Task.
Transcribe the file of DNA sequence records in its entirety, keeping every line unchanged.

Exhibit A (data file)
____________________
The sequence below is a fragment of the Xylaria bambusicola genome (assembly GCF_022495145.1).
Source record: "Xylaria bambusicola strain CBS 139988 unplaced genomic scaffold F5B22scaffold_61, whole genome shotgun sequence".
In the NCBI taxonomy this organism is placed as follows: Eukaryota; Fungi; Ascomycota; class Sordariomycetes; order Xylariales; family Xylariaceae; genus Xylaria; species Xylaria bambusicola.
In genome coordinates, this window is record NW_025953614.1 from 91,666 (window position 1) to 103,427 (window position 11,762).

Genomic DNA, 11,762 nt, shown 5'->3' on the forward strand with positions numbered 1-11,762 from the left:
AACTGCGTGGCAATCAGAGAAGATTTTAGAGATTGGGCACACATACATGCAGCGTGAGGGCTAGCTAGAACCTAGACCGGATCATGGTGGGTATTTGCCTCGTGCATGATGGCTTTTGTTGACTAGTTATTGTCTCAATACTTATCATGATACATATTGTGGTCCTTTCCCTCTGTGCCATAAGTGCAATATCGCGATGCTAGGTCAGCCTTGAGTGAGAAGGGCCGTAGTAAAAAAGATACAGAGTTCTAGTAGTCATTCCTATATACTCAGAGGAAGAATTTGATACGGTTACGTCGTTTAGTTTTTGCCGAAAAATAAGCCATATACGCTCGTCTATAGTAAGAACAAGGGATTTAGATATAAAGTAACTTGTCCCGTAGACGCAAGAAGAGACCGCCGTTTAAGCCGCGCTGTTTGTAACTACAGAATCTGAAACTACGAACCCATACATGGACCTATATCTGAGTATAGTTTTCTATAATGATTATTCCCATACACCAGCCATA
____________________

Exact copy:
The sequence below is a fragment of the Xylaria bambusicola genome (assembly GCF_022495145.1).
Source record: "Xylaria bambusicola strain CBS 139988 unplaced genomic scaffold F5B22scaffold_61, whole genome shotgun sequence".
In the NCBI taxonomy this organism is placed as follows: Eukaryota; Fungi; Ascomycota; class Sordariomycetes; order Xylariales; family Xylariaceae; genus Xylaria; species Xylaria bambusicola.
In genome coordinates, this window is record NW_025953614.1 from 91,666 (window position 1) to 103,427 (window position 11,762).

Genomic DNA, 11,762 nt, shown 5'->3' on the forward strand with positions numbered 1-11,762 from the left:
AACTGCGTGGCAATCAGAGAAGATTTTAGAGATTGGGCACACATACATGCAGCGTGAGGGCTAGCTAGAACCTAGACCGGATCATGGTGGGTATTTGCCTCGTGCATGATGGCTTTTGTTGACTAGTTATTGTCTCAATACTTATCATGATACATATTGTGGTCCTTTCCCTCTGTGCCATAAGTGCAATATCGCGATGCTAGGTCAGCCTTGAGTGAGAAGGGCCGTAGTAAAAAAGATACAGAGTTCTAGTAGTCATTCCTATATACTCAGAGGAAGAATTTGATACGGTTACGTCGTTTAGTTTTTGCCGAAAAATAAGCCATATACGCTCGTCTATAGTAAGAACAAGGGATTTAGATATAAAGTAACTTGTCCCGTAGACGCAAGAAGAGACCGCCGTTTAAGCCGCGCTGTTTGTAACTACAGAATCTGAAACTACGAACCCATACATGGACCTATATCTGAGTATAGTTTTCTATAATGATTATTCCCATACACCAGCCATA